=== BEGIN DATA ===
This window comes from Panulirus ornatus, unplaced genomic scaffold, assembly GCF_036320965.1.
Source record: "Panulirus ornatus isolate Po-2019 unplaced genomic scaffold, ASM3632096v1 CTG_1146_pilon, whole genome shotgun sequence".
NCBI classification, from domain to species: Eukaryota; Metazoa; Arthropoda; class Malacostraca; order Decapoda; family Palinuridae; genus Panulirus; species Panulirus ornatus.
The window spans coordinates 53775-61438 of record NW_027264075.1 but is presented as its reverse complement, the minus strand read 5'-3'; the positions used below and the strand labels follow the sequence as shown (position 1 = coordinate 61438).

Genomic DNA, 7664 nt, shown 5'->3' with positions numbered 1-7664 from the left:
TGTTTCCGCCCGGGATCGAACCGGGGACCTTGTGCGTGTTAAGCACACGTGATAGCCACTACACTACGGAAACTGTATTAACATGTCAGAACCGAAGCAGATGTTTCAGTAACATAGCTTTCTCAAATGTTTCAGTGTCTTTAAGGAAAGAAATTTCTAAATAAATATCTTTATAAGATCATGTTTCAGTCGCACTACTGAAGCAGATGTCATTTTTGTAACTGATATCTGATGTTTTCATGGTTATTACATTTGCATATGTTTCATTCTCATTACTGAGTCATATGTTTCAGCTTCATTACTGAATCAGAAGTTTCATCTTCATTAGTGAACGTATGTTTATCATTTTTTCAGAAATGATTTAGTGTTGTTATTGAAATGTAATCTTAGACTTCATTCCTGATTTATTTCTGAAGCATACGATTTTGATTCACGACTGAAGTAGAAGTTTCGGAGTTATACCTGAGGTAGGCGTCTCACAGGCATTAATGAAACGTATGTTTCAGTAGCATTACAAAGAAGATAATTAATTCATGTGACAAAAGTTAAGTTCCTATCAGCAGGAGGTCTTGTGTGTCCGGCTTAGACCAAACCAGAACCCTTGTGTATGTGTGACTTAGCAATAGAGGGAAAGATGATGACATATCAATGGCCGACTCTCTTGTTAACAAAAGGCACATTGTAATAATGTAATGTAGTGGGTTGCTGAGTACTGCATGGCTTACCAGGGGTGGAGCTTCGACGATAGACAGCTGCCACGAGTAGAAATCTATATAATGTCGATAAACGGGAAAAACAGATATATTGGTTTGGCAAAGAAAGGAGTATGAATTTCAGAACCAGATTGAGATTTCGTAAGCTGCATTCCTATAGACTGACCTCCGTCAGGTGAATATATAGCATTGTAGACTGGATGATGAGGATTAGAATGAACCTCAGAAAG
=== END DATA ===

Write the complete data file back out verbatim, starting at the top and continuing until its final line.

This window comes from Panulirus ornatus, unplaced genomic scaffold, assembly GCF_036320965.1.
Source record: "Panulirus ornatus isolate Po-2019 unplaced genomic scaffold, ASM3632096v1 CTG_1146_pilon, whole genome shotgun sequence".
NCBI classification, from domain to species: Eukaryota; Metazoa; Arthropoda; class Malacostraca; order Decapoda; family Palinuridae; genus Panulirus; species Panulirus ornatus.
The window spans coordinates 53775-61438 of record NW_027264075.1 but is presented as its reverse complement, the minus strand read 5'-3'; the positions used below and the strand labels follow the sequence as shown (position 1 = coordinate 61438).

Genomic DNA, 7664 nt, shown 5'->3' with positions numbered 1-7664 from the left:
TGTTTCCGCCCGGGATCGAACCGGGGACCTTGTGCGTGTTAAGCACACGTGATAGCCACTACACTACGGAAACTGTATTAACATGTCAGAACCGAAGCAGATGTTTCAGTAACATAGCTTTCTCAAATGTTTCAGTGTCTTTAAGGAAAGAAATTTCTAAATAAATATCTTTATAAGATCATGTTTCAGTCGCACTACTGAAGCAGATGTCATTTTTGTAACTGATATCTGATGTTTTCATGGTTATTACATTTGCATATGTTTCATTCTCATTACTGAGTCATATGTTTCAGCTTCATTACTGAATCAGAAGTTTCATCTTCATTAGTGAACGTATGTTTATCATTTTTTCAGAAATGATTTAGTGTTGTTATTGAAATGTAATCTTAGACTTCATTCCTGATTTATTTCTGAAGCATACGATTTTGATTCACGACTGAAGTAGAAGTTTCGGAGTTATACCTGAGGTAGGCGTCTCACAGGCATTAATGAAACGTATGTTTCAGTAGCATTACAAAGAAGATAATTAATTCATGTGACAAAAGTTAAGTTCCTATCAGCAGGAGGTCTTGTGTGTCCGGCTTAGACCAAACCAGAACCCTTGTGTATGTGTGACTTAGCAATAGAGGGAAAGATGATGACATATCAATGGCCGACTCTCTTGTTAACAAAAGGCACATTGTAATAATGTAATGTAGTGGGTTGCTGAGTACTGCATGGCTTACCAGGGGTGGAGCTTCGACGATAGACAGCTGCCACGAGTAGAAATCTATATAATGTCGATAAACGGGAAAAACAGATATATTGGTTTGGCAAAGAAAGGAGTATGAATTTCAGAACCAGATTGAGATTTCGTAAGCTGCATTCCTATAGACTGACCTCCGTCAGGTGAATATATAGCATTGTAGACTGGATGATGAGGATTAGAATGAACCTCAGAAAG